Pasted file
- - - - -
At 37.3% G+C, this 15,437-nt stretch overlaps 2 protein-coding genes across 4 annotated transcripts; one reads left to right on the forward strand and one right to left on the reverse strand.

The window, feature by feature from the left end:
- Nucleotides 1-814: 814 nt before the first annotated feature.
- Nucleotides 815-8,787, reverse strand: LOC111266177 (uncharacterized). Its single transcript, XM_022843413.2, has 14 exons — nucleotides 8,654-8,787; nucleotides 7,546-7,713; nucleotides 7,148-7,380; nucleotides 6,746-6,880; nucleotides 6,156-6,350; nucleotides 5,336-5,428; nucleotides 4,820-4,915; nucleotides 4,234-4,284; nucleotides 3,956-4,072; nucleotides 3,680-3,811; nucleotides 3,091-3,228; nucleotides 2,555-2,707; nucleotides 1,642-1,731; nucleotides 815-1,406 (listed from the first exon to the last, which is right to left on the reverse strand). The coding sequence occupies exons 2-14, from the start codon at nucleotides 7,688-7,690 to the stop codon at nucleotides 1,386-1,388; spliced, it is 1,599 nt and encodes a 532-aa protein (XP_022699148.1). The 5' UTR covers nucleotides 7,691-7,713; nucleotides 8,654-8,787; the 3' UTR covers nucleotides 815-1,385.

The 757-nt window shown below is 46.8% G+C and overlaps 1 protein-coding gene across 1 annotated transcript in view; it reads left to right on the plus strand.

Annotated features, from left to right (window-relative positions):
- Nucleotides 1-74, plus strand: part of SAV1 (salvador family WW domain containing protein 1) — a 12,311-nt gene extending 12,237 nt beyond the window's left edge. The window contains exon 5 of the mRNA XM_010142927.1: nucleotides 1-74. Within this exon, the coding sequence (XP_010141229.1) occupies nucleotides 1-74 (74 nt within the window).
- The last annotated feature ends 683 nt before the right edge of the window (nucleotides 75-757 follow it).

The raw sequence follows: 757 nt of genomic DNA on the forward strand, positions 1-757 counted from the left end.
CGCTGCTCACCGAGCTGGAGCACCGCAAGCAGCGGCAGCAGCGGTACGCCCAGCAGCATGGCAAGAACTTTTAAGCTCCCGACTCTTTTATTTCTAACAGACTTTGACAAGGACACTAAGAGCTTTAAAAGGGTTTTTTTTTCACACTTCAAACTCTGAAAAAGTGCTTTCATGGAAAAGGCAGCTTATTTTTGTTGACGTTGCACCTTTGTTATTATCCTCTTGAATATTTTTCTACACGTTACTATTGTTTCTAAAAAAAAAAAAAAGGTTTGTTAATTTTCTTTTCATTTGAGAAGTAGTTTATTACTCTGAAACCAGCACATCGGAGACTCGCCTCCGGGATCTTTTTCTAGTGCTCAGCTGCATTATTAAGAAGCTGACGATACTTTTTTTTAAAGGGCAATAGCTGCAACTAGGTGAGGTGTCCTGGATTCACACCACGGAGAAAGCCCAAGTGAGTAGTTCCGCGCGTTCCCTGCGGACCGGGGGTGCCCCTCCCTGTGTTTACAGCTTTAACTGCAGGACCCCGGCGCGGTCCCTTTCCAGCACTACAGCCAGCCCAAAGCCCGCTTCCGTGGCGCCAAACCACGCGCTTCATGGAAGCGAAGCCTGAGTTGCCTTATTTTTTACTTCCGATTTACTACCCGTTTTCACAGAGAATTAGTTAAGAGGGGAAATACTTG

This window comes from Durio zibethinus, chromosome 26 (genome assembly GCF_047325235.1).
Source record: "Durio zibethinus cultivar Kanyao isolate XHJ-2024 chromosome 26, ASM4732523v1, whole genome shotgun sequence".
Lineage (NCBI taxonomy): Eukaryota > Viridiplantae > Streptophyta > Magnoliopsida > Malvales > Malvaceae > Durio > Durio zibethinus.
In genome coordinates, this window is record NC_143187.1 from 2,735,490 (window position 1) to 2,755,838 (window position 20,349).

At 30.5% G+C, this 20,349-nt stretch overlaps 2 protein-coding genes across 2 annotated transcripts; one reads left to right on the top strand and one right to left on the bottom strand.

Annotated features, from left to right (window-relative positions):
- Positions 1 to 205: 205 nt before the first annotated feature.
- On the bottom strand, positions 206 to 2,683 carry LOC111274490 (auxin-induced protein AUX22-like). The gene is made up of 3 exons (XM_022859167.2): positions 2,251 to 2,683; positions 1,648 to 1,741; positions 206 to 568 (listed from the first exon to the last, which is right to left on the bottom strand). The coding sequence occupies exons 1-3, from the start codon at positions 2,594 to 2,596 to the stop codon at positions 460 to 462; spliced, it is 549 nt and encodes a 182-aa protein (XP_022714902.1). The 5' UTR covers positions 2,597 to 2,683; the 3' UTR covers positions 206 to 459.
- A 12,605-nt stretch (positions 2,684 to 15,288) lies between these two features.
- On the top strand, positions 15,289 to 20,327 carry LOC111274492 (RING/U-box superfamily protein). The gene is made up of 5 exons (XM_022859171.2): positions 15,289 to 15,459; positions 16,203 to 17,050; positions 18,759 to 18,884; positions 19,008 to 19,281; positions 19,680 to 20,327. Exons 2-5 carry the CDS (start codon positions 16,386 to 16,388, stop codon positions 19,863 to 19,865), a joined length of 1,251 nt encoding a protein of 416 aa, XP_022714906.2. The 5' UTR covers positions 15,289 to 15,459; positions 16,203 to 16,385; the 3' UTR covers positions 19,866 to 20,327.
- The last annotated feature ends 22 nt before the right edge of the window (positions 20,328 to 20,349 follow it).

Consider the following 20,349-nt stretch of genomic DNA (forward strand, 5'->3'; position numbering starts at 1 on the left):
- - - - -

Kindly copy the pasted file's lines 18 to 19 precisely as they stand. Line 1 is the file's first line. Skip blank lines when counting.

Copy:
- On the bottom strand, positions 206 to 2,683 carry LOC111274490 (auxin-induced protein AUX22-like). The gene is made up of 3 exons (XM_022859167.2): positions 2,251 to 2,683; positions 1,648 to 1,741; positions 206 to 568 (listed from the first exon to the last, which is right to left on the bottom strand). The coding sequence occupies exons 1-3, from the start codon at positions 2,594 to 2,596 to the stop codon at positions 460 to 462; spliced, it is 549 nt and encodes a 182-aa protein (XP_022714902.1). The 5' UTR covers positions 2,597 to 2,683; the 3' UTR covers positions 206 to 459.
- A 12,605-nt stretch (positions 2,684 to 15,288) lies between these two features.